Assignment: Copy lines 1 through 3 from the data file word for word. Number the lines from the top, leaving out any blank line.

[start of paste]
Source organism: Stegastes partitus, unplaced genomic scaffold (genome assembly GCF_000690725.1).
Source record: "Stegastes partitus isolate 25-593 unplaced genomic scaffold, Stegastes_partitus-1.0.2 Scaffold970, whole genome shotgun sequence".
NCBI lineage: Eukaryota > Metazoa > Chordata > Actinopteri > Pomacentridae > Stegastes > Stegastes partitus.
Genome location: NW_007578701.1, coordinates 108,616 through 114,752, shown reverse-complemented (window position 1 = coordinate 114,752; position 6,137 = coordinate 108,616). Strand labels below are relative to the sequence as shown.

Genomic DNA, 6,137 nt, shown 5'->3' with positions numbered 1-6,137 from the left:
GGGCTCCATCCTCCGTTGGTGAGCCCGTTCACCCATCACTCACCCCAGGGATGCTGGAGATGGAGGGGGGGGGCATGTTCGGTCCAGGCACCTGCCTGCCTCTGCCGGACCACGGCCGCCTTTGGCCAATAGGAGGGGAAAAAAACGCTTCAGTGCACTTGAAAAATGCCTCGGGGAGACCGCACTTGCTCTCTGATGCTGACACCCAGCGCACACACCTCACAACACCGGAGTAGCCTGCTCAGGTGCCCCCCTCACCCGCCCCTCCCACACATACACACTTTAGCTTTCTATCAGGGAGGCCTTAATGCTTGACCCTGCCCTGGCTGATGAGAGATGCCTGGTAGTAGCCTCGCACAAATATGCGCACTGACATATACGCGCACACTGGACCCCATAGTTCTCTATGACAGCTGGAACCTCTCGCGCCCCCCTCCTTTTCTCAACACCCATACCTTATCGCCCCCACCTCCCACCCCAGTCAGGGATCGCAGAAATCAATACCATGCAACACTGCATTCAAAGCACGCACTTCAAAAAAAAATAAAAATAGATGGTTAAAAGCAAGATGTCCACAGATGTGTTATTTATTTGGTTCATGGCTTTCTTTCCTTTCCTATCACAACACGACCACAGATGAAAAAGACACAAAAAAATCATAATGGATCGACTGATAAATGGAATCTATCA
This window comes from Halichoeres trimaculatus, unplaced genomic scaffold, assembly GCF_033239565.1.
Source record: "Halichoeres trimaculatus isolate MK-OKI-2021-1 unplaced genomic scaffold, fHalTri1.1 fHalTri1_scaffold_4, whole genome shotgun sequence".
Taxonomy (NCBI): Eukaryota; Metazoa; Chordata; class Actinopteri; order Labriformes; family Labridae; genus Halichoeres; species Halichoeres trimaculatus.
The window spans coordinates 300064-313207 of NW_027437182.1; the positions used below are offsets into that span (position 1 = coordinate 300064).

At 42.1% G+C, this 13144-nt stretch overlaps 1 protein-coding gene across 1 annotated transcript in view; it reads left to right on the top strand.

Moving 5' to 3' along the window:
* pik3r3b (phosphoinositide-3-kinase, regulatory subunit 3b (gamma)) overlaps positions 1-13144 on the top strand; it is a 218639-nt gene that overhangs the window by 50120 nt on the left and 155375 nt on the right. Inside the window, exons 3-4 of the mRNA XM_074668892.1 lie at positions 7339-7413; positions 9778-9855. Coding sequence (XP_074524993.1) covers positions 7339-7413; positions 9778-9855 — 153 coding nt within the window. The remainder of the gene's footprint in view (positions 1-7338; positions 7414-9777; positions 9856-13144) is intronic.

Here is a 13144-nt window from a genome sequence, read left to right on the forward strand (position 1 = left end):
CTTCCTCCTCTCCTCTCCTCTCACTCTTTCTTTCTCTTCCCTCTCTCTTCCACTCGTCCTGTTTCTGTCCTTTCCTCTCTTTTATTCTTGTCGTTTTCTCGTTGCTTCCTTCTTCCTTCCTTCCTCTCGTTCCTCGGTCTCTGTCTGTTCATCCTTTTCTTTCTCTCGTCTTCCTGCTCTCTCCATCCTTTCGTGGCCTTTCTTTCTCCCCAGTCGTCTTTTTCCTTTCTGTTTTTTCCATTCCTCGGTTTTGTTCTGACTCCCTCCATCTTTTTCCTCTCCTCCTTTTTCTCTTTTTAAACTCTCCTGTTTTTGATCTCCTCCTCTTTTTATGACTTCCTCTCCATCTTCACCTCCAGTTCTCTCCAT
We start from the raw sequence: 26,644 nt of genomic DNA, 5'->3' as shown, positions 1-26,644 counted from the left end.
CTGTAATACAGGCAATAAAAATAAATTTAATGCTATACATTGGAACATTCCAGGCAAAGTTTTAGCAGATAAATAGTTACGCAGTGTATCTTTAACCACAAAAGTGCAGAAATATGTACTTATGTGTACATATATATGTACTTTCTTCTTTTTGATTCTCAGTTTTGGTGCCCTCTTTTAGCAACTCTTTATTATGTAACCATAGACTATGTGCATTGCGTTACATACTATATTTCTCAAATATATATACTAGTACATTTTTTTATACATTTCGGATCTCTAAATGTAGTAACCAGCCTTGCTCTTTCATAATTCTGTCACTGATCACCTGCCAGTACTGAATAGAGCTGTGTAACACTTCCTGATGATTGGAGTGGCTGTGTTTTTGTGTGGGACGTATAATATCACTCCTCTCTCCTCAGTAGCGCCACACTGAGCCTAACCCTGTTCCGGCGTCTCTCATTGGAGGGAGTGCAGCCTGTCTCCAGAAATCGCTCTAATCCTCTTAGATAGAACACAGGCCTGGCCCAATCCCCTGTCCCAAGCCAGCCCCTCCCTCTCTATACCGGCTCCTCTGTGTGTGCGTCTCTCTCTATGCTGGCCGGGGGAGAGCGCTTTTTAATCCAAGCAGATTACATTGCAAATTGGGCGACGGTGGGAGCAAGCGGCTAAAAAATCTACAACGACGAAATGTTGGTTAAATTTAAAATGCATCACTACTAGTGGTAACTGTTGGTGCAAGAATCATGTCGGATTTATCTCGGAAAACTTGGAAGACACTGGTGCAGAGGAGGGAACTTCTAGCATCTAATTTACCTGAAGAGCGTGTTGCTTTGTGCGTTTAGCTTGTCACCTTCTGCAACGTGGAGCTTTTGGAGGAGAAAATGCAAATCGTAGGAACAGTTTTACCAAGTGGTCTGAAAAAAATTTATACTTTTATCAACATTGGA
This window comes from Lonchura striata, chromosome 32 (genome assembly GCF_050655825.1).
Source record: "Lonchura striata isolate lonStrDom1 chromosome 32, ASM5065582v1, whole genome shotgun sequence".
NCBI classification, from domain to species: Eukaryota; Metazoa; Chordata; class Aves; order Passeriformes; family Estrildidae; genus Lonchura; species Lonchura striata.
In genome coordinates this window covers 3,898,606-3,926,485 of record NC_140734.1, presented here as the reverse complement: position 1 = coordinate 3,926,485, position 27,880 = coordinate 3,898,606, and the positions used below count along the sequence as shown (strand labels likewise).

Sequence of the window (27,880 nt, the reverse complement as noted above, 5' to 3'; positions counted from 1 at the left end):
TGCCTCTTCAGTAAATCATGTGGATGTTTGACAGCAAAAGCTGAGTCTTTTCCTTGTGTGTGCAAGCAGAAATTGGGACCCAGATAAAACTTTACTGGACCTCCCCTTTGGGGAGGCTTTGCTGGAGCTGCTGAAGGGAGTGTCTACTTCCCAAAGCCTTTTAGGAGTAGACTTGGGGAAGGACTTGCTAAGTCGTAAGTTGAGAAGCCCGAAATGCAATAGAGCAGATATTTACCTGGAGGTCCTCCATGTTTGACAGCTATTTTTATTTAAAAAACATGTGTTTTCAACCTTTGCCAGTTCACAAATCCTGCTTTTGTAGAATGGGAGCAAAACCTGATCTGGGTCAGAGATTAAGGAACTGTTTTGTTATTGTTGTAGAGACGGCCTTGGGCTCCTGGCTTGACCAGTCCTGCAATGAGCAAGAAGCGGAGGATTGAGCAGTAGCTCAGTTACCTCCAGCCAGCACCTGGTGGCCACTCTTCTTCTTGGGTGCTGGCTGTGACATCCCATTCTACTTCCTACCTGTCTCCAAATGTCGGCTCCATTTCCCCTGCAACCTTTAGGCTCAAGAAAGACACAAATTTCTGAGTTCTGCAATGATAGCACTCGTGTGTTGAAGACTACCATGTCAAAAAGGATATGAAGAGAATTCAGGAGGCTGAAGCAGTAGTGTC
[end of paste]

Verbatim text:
Source organism: Stegastes partitus, unplaced genomic scaffold (genome assembly GCF_000690725.1).
Source record: "Stegastes partitus isolate 25-593 unplaced genomic scaffold, Stegastes_partitus-1.0.2 Scaffold970, whole genome shotgun sequence".
NCBI lineage: Eukaryota > Metazoa > Chordata > Actinopteri > Pomacentridae > Stegastes > Stegastes partitus.